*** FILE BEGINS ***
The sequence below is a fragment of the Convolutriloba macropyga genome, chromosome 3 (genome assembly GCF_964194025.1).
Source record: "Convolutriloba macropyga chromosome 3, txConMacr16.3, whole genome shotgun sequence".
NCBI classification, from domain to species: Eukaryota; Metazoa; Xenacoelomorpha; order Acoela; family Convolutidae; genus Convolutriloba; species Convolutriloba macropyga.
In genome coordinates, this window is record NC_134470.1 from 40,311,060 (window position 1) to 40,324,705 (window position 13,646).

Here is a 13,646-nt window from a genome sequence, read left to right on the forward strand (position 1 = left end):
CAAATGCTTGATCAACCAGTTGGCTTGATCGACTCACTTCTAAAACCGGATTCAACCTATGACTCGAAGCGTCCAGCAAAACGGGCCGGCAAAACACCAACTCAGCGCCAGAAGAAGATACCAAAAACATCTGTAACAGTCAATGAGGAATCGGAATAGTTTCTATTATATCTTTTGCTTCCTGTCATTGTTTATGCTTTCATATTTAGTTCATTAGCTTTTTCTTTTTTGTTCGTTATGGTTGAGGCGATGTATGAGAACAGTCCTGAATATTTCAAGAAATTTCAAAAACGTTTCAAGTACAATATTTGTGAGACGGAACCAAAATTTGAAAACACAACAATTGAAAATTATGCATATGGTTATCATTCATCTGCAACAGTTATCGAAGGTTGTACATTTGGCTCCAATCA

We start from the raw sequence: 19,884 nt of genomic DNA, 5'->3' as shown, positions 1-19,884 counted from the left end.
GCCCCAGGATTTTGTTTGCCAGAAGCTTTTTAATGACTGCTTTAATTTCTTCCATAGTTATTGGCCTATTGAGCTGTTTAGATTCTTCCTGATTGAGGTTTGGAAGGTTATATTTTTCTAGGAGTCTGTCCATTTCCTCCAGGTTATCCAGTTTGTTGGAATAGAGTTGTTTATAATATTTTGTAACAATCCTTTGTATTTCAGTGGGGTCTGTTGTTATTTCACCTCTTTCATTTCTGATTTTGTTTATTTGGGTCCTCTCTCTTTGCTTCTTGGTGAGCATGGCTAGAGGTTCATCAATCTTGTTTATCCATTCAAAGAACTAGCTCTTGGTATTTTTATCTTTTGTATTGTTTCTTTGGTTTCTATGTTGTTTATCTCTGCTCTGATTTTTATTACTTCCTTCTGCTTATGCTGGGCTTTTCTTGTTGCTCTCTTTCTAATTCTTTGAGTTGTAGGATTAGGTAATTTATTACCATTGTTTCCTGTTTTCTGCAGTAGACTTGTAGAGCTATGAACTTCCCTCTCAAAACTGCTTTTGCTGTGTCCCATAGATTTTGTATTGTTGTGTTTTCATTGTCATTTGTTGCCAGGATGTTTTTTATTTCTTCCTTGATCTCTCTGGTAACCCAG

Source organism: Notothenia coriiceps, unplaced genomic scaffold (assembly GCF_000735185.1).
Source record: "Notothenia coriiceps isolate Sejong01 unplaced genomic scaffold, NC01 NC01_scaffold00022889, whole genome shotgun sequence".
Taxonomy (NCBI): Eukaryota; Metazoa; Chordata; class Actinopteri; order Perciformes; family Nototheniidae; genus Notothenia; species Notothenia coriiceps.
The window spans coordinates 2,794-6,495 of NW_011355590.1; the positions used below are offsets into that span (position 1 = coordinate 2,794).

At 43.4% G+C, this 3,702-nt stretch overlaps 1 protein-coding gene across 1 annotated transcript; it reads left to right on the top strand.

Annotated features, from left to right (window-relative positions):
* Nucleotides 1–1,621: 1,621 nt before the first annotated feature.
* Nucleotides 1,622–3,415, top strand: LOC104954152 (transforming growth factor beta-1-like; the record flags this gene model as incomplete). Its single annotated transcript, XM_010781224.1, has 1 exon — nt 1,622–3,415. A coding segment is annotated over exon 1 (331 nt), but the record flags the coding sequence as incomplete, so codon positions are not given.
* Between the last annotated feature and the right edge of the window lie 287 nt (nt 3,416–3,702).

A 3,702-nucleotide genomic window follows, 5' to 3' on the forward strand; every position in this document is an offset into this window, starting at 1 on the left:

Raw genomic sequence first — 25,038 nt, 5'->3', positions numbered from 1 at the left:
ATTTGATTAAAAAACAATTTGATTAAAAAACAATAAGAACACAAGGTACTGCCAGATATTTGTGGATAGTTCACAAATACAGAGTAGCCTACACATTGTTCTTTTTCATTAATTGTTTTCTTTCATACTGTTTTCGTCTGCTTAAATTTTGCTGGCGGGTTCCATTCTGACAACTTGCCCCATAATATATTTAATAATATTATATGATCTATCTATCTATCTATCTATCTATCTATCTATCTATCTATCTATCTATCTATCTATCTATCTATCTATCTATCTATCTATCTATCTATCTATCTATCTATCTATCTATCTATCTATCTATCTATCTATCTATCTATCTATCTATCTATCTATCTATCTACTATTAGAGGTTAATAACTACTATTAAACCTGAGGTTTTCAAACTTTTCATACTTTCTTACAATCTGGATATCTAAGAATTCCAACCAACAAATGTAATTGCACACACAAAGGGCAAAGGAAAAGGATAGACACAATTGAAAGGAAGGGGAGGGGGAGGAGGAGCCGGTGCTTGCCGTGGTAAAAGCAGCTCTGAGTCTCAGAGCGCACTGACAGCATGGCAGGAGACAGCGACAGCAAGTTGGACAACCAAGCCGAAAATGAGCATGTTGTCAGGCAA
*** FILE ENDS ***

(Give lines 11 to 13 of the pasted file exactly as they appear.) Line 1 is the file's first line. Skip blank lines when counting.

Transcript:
Taxonomy (NCBI): Eukaryota; Metazoa; Chordata; class Actinopteri; order Perciformes; family Nototheniidae; genus Notothenia; species Notothenia coriiceps.
The window spans coordinates 2,794-6,495 of NW_011355590.1; the positions used below are offsets into that span (position 1 = coordinate 2,794).

At 43.4% G+C, this 3,702-nt stretch overlaps 1 protein-coding gene across 1 annotated transcript; it reads left to right on the top strand.